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CARLISLE, Presiding Judge.
Action on insurance policy. Chattooga Superior Court. Before Judge Fariss.
1. Where the clerk of the superior court transmitted to this court a supplemental certificate filed under the provisions of Rule 14 of the Rules of the Court of Appeals which showed that the transcript of the evidence was physically attached to the bill of exceptions and ahead of the judge's certificate to the bill of exceptions when the judge signed the certificate and when the same was filed in the clerk's office and, through inadvertence, the bill of exceptions was disassembled and the transcript removed therefrom and transmitted to this court as a part of the record in the case, the motion to dismiss the writ of error (treated as a motion for summary affirmance) on the ground that the evidence had not been approved by the trial judge will be denied, since it appears that the judge's certificate, in view of the circumstances under which it was signed by him, did in fact certify to the correctness of the transcript of the evidence. Colquitt v. Solomon, 61 Ga. 492.
2. The verdict was properly directed for the defendant, for as was said in Life & Cas. Ins. Co. v. Brown, 213 Ga. 390, 391 (2) (99 SE2d 98), "Insurance against death by accident is usually, as here, afforded for a small premium and the coverage is correspondingly narrow. The liability is guarded by carefully chosen words, and a court has no more right by strained construction to make the policy more beneficial by extending the coverage contracted for than it would have to increase the amount of the insurance. Deliberately to do either would be a judicial wrong." There can be no accident, as a matter of law, without proof of facts pointing to death by accidental means. Johnson v. Aetna Life Ins. Co., 24 Ga. App. 431, 432 (101 SE 134). In cases where the facts proven show that the insured met his death by external and violent means which resulted in visible wounds or contusions on the exterior of the body, there is a presumption of accident as opposed to suicide (Templeton v. Kennesaw Life &c. Ins. Co., 216 Ga. 770, 771, 19 SE2d 549), but where there is no showing of external violent means producing visible wounds or contusions, if there is a presumption at all, it is that death was due to natural causes, and the burden is on the plaintiff to affirmatively prove accident. Johnson v. Aetna Life Ins. Co., supra, p. 432; Continental Cas. Co. v. Pittman, 145 Ga. 641 (89 SE 717). In order to authorize a recovery under an accident policy such as here involved, before the plaintiff is aided by a presumption as to accident she must prove not only the death but that the insured died by external and violent means (New York Life Ins. Co. v. Jennings, 61 Ga. App. 557, 6 SE2d 431), and the plaintiff must show that in the act which preceded the injury alleged to have caused the death something "unforeseen, unexpected or unusual occurred." Johnson v. Aetna Life Ins. Co., 24 Ga. App. 431 (3), supra. Assuming that the evidence in this case authorized the conclusion that the insured met his death through violent means as that term has been defined (see Black's Law Dictionary, 4th Ed., p. 1742, and Caffaro v. Metropolitan Life Ins. Co., 14 NJMisc. 167, 183 A 200), and that such violence was external and purely accidental, the plaintiff's evidence failed to show either that the autopsy revealed any internal injury or that there was a visible contusion or wound on the exterior of the body and she thus wholly failed to bring her case within the strict terms of the policy. Life & Cas. Ins. Co. v. Brown, 213 Ga. 390, supra. This deficiency in her evidence was not cured or relieved by the bare statement contained in the death certificate that the insured's death was due to accident. For this reason the trial judge properly directed a verdict for the defendant.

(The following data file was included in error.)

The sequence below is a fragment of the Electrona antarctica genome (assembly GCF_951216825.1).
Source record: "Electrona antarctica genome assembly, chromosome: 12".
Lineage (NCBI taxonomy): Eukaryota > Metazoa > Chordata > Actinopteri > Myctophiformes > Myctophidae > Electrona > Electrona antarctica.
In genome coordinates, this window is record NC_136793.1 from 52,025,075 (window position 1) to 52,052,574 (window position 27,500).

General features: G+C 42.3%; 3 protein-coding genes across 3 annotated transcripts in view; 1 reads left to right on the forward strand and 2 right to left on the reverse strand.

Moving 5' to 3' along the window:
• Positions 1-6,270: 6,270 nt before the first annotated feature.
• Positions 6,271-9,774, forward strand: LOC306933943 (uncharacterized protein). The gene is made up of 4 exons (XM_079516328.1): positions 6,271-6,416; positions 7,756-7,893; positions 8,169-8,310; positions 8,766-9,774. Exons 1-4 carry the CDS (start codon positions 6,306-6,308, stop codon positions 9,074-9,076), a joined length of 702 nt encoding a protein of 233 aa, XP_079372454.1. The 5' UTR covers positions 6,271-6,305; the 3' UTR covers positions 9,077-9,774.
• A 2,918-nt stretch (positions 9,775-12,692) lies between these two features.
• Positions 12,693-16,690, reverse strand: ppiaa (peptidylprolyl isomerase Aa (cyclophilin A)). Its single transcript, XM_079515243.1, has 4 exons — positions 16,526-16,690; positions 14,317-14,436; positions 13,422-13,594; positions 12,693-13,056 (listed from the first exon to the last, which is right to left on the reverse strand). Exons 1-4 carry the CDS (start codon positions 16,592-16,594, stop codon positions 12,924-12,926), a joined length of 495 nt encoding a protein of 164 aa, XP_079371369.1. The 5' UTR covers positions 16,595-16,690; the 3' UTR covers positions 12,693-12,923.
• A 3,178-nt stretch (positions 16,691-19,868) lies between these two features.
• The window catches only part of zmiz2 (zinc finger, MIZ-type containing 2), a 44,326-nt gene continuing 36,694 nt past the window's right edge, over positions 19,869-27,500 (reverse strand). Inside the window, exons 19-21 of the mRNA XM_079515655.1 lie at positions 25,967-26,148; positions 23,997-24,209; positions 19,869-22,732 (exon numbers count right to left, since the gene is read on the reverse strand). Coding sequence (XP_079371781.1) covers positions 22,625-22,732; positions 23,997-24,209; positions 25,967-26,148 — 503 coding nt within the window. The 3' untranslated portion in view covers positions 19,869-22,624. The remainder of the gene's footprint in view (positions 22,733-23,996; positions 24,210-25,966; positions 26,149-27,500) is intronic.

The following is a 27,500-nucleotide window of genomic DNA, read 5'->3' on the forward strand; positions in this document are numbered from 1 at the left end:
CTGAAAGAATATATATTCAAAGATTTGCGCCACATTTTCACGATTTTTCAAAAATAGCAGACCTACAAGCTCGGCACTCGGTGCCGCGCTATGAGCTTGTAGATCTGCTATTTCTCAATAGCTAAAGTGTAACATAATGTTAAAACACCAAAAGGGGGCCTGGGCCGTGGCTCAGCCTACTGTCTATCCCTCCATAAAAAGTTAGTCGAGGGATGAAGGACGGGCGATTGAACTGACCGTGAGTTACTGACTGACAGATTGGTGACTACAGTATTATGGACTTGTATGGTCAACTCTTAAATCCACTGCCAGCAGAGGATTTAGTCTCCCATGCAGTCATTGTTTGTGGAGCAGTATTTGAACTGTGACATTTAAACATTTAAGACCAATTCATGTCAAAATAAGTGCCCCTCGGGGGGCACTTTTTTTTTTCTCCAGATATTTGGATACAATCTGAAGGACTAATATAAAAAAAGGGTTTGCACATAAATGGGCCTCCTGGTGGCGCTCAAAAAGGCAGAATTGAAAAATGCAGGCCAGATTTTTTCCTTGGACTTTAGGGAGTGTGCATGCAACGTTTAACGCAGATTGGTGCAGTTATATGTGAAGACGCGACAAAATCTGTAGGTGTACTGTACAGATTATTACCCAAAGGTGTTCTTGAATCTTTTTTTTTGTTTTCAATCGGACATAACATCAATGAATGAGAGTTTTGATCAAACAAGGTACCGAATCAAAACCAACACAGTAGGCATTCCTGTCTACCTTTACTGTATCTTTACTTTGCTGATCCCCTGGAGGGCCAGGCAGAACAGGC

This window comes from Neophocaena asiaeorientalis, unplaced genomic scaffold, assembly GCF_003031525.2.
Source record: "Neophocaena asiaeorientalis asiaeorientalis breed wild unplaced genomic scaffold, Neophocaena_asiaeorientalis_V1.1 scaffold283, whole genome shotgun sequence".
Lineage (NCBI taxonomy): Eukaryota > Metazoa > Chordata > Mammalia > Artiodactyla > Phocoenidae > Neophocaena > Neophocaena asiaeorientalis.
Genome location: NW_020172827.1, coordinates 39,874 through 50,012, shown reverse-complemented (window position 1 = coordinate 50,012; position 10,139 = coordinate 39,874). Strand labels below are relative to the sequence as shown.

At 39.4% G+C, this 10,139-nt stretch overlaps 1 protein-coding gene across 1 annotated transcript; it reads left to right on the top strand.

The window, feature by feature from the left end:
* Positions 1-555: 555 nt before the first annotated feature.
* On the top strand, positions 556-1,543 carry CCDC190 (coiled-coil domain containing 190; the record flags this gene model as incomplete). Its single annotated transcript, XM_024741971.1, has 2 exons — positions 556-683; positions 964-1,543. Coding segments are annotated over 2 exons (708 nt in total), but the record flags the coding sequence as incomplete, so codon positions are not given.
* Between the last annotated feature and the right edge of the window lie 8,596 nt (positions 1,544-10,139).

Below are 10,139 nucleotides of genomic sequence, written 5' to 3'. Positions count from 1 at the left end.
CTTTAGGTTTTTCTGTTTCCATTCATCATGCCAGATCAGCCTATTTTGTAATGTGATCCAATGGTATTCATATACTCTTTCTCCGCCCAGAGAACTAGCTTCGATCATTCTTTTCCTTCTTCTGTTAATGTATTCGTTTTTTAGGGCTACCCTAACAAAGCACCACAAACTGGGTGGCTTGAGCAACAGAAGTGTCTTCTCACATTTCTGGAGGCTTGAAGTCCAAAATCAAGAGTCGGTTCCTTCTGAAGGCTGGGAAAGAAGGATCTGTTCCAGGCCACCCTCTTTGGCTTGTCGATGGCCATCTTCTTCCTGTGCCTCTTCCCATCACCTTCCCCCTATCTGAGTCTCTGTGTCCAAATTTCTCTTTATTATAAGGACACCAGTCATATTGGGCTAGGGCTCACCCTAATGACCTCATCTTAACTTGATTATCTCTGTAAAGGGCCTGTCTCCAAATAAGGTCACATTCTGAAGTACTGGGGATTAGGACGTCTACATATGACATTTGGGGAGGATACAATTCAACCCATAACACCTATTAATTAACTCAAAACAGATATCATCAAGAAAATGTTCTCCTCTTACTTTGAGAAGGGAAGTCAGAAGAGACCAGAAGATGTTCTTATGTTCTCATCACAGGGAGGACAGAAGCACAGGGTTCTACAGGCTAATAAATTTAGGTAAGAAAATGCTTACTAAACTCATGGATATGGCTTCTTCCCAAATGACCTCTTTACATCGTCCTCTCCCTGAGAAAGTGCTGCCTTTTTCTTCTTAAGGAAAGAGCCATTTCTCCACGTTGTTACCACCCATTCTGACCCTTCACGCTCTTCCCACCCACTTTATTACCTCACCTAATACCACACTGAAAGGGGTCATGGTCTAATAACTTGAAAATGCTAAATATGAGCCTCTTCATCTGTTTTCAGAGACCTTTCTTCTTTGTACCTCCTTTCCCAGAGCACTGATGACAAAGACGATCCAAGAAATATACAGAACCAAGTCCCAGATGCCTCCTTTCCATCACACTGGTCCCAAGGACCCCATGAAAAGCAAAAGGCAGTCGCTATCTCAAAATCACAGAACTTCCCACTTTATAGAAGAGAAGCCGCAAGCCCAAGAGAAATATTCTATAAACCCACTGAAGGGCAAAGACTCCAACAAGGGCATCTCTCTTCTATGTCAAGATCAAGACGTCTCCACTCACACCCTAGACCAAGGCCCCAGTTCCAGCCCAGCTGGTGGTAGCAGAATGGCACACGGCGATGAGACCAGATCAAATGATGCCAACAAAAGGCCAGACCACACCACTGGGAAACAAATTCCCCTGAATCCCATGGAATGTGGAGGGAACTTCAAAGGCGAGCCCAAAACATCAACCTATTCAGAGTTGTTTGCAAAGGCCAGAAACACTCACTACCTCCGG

This was a suit by the beneficiary to recover under a supplemental agreement attached to a life insurance policy benefits provided therein for accidental death of the insured. On the trial the evidence showed that the deceased, a dentist, was found at about 9:30 p.m. on the night of July 1, 1960, reclining in the dental chair in his office, which was locked, with all the lights out, the windows down and the air conditioner off, though the evening was very hot; that he had attached to his face, or nostrils, an apparatus for administering nitrous oxide gas, an anesthetic which, according to the testimony, if taken in sufficient quantities would produce death. There was no evidence of violence or foul play and there was no visible contusion or wound on the exterior of the body, and although the death certificate introduced showed that an autopsy was performed on the body, there was no evidence that it revealed an internal injury.
The supplemental agreement defines death by accidental means as being death which results "directly and independently of all other causes, from bodily injury effected directly through external, violent and purely accidental means, of which injury, except in case of drowning or of internal injury revealed by an autopsy, there is a visible contusion or wound on the exterior of the body." The additional quarterly premium for this coverage is specified as $3.10, providing an additional $10,000 life insurance. The quarterly premium on the basic policy was $28.50.
EBERHARDT, Judge. 1. In their motion for rehearing counsel for plaintiff in error place much emphasis upon the proposition that a death certificate which was introduced in evidence contained the following statements: "Part 1, Death was caused by: Immediate cause (a) 'Anoxio,' [sic] Due to (b) 'asphyxiation,' Due to (c) Overdose NO [properly NO;] Part II, Autopsy--'Yes', Accident (x). How did injury occur? 'Overdose NO.' " It is insisted that the death certificate was prima facie evidence of the facts stated therein, as is provided in Code Ann. 88-1118.
The certificate was signed by Wm. P. Martin, M.D.M.G., dated July 6, 1960, and filed in the office of the local registrars on July 8, 1960. The date of death is stated in the certificate and in plaintiff's petition to have been July 1, 1960, and there was testimony that the insured's body was found on that date.
It is provided in Code Ann. 88-1116, as amended (Ga. L. 1945, pp. 236, 242; 1953, pp. 140, 145; 1960, pp. 1009, 1019), "(1) Filing of certificate. The person in charge of interment shall file, with the local registrar of the district in which the death occurred or the body was found, a certificate of death within 72 hours after death or the body is found. (2) Personal data. In preparing a certificate of death, the person in charge of interment shall obtain and enter on the certificate the personal data required by the Board from the persons best qualified to supply them. He shall present the certificate of death to the physician last in attendance upon the deceased who shall thereupon certify the cause of death; giving the condition or complication directly leading to death; the morbid condition, if any, giving rise to such condition or complication directly leading to death; the underlying cause of death; and other significant conditions contributing to the death but not related to the disease or condition causing death; and the duration of each."